Dykstra Arrested: Will Lenny Dykstra will ever learn? Dykstra was arrested Wednesday in New Jersey after he allegedly threatened to kill his Uber driver while carrying drugs.

The driver fled his car and told officers he picked up Dykstra in Linden, and when the former Met wanted to change the destination, the driver refused and Dykstra allegedly put a gun to his head and threatened to kill him.

Police couldn’t locate a weapon, but recovered cocaine, MDMA and marijuana.

Since his career ended, Dykstra has had a myriad of problems, including being sentenced to three years in prison for grand theft auto in 2012. He also declared bankruptcy and admitted to using steroids.

May 22

Adding Bautista Could Mean End For Reyes

If there’s an indictment of the Mets’ cupboard farm system, it is this: They’ve agreed to terms with former six-time All-Star Jose Bautista, who was cast off by the Braves two days ago.

With Juan Lagares (toe injury and out for the season) and Yoenis Cespedes (strained right hip flexor), and an outfield full of lefty hitters, the Mets will be taking a flier of Bautista, who was hitting .143 with two homers and 12 games for the Braves.

BAUTISTA: Another bat added. (AP)

BAUTISTA: Another bat added. (AP)

Over his 15-year career, Bautista is a career .249 hitter, but with 333 homers and 923 RBI. He’s best known, however, for flipping his bat in the playoffs and his brawl with Rangers infielder Rougned Odur (he was cold-cocked in the brawl).

Although signed to as an outfielder, Bautista was playing third base for Atlanta. The signing could mean the end of Jose Reyes second tenure with the Mets. Reyes was in the Mets’ lineup for tonight’s game against Miami, but his playing time has been limited lately.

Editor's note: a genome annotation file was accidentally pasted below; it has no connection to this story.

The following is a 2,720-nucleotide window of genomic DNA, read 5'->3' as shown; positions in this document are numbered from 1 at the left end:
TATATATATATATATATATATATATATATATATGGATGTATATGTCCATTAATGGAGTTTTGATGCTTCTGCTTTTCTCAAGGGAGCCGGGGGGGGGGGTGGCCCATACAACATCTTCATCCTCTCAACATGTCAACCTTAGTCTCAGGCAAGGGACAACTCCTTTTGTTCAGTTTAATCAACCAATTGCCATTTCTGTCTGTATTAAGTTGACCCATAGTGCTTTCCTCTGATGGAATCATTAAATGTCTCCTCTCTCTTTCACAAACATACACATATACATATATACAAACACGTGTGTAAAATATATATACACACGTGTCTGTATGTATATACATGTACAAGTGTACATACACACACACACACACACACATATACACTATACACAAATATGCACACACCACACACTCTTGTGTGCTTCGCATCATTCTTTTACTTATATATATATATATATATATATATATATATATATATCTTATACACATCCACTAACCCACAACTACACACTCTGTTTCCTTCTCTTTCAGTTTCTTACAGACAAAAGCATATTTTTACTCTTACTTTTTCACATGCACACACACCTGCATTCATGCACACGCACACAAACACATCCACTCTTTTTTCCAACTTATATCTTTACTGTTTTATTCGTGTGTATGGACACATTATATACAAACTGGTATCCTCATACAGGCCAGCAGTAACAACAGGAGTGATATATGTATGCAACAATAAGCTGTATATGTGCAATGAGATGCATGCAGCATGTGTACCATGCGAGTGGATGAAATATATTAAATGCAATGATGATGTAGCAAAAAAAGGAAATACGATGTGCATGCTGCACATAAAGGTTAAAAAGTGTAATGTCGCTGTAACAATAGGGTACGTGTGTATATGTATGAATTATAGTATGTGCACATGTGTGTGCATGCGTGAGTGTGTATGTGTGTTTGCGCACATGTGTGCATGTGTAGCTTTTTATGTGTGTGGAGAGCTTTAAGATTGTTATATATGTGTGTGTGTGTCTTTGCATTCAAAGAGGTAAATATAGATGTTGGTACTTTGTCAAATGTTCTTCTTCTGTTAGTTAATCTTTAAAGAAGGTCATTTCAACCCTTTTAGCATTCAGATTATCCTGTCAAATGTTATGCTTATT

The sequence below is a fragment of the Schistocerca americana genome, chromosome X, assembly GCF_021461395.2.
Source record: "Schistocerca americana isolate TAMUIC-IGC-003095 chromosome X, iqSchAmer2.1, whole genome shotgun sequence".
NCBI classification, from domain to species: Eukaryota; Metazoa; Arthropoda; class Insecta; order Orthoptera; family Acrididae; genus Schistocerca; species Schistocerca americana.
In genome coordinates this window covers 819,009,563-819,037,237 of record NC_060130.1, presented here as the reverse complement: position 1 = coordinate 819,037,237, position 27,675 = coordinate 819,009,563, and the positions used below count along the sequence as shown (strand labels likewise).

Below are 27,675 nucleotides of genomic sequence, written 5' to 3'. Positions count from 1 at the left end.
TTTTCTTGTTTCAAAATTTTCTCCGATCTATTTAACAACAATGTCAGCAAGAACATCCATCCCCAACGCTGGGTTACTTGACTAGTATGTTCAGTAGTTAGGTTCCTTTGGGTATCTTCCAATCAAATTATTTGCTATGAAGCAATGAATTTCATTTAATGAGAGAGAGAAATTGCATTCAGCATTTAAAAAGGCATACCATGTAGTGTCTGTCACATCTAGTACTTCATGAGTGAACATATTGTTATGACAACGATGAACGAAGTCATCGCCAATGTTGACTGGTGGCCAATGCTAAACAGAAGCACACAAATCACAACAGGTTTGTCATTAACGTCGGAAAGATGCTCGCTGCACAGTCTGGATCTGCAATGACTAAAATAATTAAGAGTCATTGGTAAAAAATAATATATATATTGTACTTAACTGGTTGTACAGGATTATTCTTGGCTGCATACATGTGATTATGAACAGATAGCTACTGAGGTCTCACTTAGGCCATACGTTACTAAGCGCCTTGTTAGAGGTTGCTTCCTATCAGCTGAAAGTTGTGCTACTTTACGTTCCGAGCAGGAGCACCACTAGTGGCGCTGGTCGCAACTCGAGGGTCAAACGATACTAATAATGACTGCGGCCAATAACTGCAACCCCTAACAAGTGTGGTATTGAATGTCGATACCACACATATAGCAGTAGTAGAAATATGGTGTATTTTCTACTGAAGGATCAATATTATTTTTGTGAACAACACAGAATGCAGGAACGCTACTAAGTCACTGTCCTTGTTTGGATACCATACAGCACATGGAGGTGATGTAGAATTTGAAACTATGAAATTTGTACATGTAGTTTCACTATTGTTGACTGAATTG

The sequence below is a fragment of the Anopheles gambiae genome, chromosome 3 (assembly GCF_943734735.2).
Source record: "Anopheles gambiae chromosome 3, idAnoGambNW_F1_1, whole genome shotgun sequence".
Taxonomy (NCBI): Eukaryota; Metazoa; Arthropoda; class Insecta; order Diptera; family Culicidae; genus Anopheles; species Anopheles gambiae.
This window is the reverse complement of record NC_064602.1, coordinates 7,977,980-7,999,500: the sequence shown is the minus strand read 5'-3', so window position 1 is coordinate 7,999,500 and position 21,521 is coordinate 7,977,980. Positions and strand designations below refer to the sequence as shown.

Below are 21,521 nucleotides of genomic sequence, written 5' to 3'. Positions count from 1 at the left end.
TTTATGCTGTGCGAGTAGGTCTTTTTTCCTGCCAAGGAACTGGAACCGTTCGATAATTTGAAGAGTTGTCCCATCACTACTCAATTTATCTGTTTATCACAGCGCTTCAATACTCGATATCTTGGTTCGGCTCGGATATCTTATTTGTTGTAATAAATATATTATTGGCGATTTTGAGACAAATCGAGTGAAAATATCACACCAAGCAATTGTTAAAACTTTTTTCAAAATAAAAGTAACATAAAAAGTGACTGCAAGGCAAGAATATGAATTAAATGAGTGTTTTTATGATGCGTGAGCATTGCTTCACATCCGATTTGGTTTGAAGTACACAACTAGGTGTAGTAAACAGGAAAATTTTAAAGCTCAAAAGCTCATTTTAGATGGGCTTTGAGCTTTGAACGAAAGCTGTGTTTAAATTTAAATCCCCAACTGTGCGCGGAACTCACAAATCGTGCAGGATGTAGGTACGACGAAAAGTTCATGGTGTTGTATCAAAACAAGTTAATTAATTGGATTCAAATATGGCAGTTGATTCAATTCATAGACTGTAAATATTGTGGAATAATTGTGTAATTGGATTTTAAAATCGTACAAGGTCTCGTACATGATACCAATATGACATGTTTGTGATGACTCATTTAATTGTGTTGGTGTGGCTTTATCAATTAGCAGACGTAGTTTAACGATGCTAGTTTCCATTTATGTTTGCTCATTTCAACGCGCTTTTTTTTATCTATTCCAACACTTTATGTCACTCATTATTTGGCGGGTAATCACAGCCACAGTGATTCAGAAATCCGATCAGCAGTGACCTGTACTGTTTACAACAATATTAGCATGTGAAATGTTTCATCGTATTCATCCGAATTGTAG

Reyes, who enters tonight’s game in a 2-for-22 slump, hears the whispers he could be DFA’s soon.

“The only thing I can control is to continue to work,’’ Reyes said. “Last year, I went through a similar situation, but it was a little bit different because last year I had the opportunity to play a little bit more. I can just do my work and routine and try to put my swing together. … It’s not a surprise to because I haven’t been playing too much. That’s nothing new. Whatever happens, happens.’’

Recently-promoted Infield prospect Luis Guillorme started at third base Monday. With the Mets opting to carry 13 pitchers and four role players, Guillorme could be sent down the Triple-A Las Vegas to make room for Bautista.

However, if the Mets continue to carry 13 pitchers it stands to reason they could swap out Bautista for Reyes.

 

May 19

Don’t Look For Tebow Anytime Soon In Queens

Juan Lagares wasn’t on the disabled list for an hour old when I got a text from a friend: Is Tim Tebow coming up to the Mets?

Well, it won’t be anytime soon.

I was surprised he started the season at Double-A Binghamton. My first reaction when the Mets signed the former quarterback was, “If they are doing this as a publicity gimmick, well good for them. That’s their business.’’

It still is.

It’s an indictment of the Mets’ farm system under GM Sandy Alderson that Tebow would even be considered. Actually, it’s also an indictment that former franchise prospect Matt den Decker, who washed out and is back again, is the best option for them to bring up now.

Tebow isn’t exactly tearing it up for the Rumble Ponies as he’s hitting .226 with a .314 on-base percentage with one homer and 31 strikeouts in 70 plate appearances during April. In May, in 60 appearances he’s hitting .273 with three homers and another 25 strikeouts. That 56 strikeouts in 130 plate appearances.

He only has nine walks.

On the bright side, his fractured ankle – initially diagnosed as a sprain – has healed.

“It was worse than we thought,’’ said Tebow. “Where that’s frustrating is hitting is so rhythmic and timing and fluid. … Taking that time off was frustrating.’’

What would be even more frustrating is if they brought him out and hit the skids in Flushing.